A judge’s decision Wednesday to overturn a Nebraska law that allowed the pipeline guarantees the legal fight will continue for at least several more months.
LINCOLN, Neb. (AP) — Just as pressure was building on President Barack Obama to make a decision on the Keystone XL pipeline that would carry oil from Canada to refineries in Texas, the project ran into another obstacle — and it came again from Nebraska.
A judge’s decision Wednesday to overturn a Nebraska law that allowed the pipeline guarantees the legal fight will continue for at least several more months. It also could leave Nebraska’s decision in the hands of the state Public Service Commission, a little-known board that regulates natural gas lines, grain warehouses and recreational vehicles.
The ruling was a victory for pipeline opponents, including environmentalists who say Keystone XL would carry “dirty oil” that contributes to global warming and Nebraska ranchers and farmers who fear it could hurt their water supply.
TransCanada Corp.’s pipeline is critical in Canada’s efforts to export its growing oil sands production. Supporters say it will create thousands of jobs and move the U.S. toward North American energy independence.
At issue in Wednesday’s ruling was a 2012 law that allowed Gov. Dave Heineman to approve the route through Nebraska. The governor’s approval gave Calgary-based TransCanada the power to use eminent domain on landowners who deny the company access to their property. Three landowners filed a lawsuit saying the decision should have been made by the Public Service Commission.
Lancaster County Judge Stephanie Stacy agreed.
Attorney General Jon Bruning’s office plans to appeal the ruling to the Nebraska Supreme Court.
A spokesman for pipeline developer TransCanada said company officials were disappointed and disagreed with the decision. The company planned to review the ruling before deciding how to proceed.
“TransCanada continues to believe strongly in Keystone XL and the benefits it would provide to Americans — thousands of jobs and a secure supply of crude oil from a trusted neighbor in Canada,” said spokesman Shawn Howard.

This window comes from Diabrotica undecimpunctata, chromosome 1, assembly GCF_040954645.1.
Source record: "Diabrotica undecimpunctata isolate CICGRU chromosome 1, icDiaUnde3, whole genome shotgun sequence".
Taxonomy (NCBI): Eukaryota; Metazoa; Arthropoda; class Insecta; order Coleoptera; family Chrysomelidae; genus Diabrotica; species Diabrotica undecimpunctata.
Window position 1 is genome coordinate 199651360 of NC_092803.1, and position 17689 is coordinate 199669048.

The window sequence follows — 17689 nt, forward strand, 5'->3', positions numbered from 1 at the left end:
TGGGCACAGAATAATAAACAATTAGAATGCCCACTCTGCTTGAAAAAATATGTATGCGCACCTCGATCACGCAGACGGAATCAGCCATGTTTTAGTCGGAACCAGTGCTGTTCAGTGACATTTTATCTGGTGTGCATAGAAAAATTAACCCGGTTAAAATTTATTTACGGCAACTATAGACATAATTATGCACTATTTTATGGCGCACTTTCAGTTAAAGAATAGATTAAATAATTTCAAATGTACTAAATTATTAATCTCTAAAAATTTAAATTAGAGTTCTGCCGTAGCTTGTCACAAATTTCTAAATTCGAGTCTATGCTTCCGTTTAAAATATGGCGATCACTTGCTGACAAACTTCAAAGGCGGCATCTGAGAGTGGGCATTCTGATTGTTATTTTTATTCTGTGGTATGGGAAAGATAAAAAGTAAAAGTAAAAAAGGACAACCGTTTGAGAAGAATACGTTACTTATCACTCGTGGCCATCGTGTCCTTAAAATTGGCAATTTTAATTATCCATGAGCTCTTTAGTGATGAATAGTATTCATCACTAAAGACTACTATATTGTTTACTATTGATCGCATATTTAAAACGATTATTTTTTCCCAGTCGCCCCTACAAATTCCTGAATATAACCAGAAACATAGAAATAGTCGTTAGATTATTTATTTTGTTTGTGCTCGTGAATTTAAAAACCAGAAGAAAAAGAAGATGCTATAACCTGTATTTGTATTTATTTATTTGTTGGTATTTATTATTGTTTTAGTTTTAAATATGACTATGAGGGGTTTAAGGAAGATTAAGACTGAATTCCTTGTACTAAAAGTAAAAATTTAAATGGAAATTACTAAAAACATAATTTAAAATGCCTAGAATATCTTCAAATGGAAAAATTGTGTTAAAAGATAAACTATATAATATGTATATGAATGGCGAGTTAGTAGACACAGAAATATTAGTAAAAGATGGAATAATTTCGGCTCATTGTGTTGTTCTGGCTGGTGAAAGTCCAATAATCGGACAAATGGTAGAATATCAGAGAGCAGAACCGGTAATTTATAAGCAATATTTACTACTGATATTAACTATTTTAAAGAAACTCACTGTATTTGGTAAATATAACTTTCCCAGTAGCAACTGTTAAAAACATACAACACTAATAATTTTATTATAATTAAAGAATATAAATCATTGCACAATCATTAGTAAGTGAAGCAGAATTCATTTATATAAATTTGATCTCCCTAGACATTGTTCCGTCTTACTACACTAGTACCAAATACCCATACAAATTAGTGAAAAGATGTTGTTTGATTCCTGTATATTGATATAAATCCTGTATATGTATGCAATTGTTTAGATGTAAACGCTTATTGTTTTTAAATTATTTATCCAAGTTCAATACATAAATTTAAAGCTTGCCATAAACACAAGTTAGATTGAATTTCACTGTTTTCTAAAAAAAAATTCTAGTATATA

It’s not the first time Nebraska has been an obstacle in TransCanada’s efforts to complete the pipeline, which would carry 830,000 barrels of oil daily from Canada to Texas Gulf Coast refineries.
An earlier proposed route drew fierce opposition because landowners said it would threaten the Nebraska Sandhills, a region of grass-covered dunes used as ranchland. That prompted the state Legislature to pass a law in 2012 giving Gov. Dave Heineman the authority to approve the route. The new one he approved goes around an area designated as the Sandhills, although opponents insist it still traverses the delicate soil.
The other states along the pipeline’s route — Montana, South Dakota, Nebraska, Kansas, Oklahoma and Texas — have already approved their segments. Oil is already flowing through the Oklahoma-to-Texas segment.
TransCanada officials have said passing through Nebraska is the most direct, practical way to transport the oil. And rerouting the pipeline would bring new states into the mix and would lead to further expensive delays.
For the Nebraska Public Service Commission to act, state lawmakers may have to pass a new pipeline-sitting law. Staff members were still reviewing the ruling Wednesday, said Angela Melton, the commission’s attorney.
The landowners believe they may have a better chance at blocking the pipeline if it’s the commission that must approve the route, though the panel’s five members haven’t given an indication as to how they might rule. The commission was created in 1890s to prevent governors from granting political favors to railroad executives who wanted to expand through private property, and its members are elected on a regional basis.
Randy Thompson, a Nebraska rancher and a leading plaintiff in the lawsuit, became involved in the dispute after he was notified that the original Keystone XL route would have crossed his parents’ 400-acre farm in Merrick County. He said he doesn’t think TransCanada should be able to force landowners to sign pipeline contracts using eminent domain.
“They came out here like a bunch of bullies and tried to force it down our throats,” Thompson said. “They told us there was nothing we could do to stop it.”
Meanwhile, the decision on a federal permit for the northern leg of the route still rests with Obama, five years after backers first asked his administration for approval.
Obama blocked the Keystone XL pipeline in January 2012, saying he did not have enough time for a fair review before a looming deadline forced on him by congressional Republicans. But late last month, the U.S. State Department released an environmental analysis that raised no major environmental objections to the $7 billion pipeline, though opponents disagree.
U.S. State Department spokesman Douglas Frantz said officials were aware of the Nebraska ruling but would not comment because the case was ongoing.
Daniel J. Weiss, senior fellow and director of climate strategy with left-leaning think tank Center for American Progress, said Obama and Secretary of State John Kerry will probably wait until Nebraska has legally approved the pipeline route before making any decision on whether to approve the permit.
“This court decision provides more uncertainty for pipeline proponents, and more time to organize for pipeline opponents,” Weiss said.